Othello s Jealousy In Shakespeare s Othello we are introduced into a web of a world entangled with lies, jealousy, and ultimately tragedy. We observe as Iago single-handedly destroys the matrimony shared between Othello and the beautiful Desdemona. He does so with a flurry of deceit and trickery, playing upon one of the strongest human emotions, that of jealousy. Iago offers a story of betrayal to his master Othello, which ensnares his soul in a jealous rage of infidelity and honesty.
Iago convinces his master that his beloved wife, Desdemona, is false in her virtue and with his right-hand man Cassio nonetheless. Iago offers many proofs to his lord, most of which are deceitful, but alas some that only work to spark the flame of jealousy in Othello. We shall examine each one and unravel Iago s plan to dethrone his lord Othello, the Moor whom he despises so much.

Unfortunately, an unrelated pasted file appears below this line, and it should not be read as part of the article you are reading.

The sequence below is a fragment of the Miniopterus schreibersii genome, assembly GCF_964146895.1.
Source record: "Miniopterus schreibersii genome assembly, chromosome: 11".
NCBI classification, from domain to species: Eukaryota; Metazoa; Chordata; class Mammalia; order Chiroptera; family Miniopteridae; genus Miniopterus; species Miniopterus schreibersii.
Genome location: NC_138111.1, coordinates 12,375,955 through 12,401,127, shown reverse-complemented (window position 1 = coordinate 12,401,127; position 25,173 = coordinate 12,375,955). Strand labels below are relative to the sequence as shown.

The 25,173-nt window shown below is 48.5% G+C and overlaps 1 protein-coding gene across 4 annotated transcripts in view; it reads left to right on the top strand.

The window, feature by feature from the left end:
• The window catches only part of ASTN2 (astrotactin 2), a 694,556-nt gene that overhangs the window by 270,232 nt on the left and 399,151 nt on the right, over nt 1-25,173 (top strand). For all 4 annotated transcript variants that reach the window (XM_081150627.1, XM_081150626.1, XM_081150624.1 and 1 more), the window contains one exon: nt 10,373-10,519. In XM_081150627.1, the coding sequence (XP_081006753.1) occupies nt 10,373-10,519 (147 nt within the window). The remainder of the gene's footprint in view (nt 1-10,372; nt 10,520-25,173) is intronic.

We first find Iago sparking the flame of jealousy in Othello s brain when he asks of the honesty of Cassio, as well as Desdemona. Iago sly as he may be begins Othello to suspect that Desdemona and Cassio may share a love for one another. He offers that he has seen them whispering to one another and laughing amongst themselves as if to inquire a flirtation amongst them. Othello doesn’t seem to believe such things because he knows they are friendly and that he trusts the integrity and honesty of them both. This first isn’t really a proof but just a beginning in a clever plan to enrage Othello.
It is credible since Cassio and Desdemona are friendly and are only used, once again, as a spark to begin the fire. Iago s words burn into Othello s brain as he begins to become jealous and suspect things. At a time when he is extremely upset about thinking about such things Iago enters and begins to feed him more proofs . Iago tells Othello that one night when he was sleeping by Cassio, he being one to talk in his sleep, Cassio grabbed him and began kissing him and confessing his love for Desdemona. Claiming that he was upset that she had married the Moor.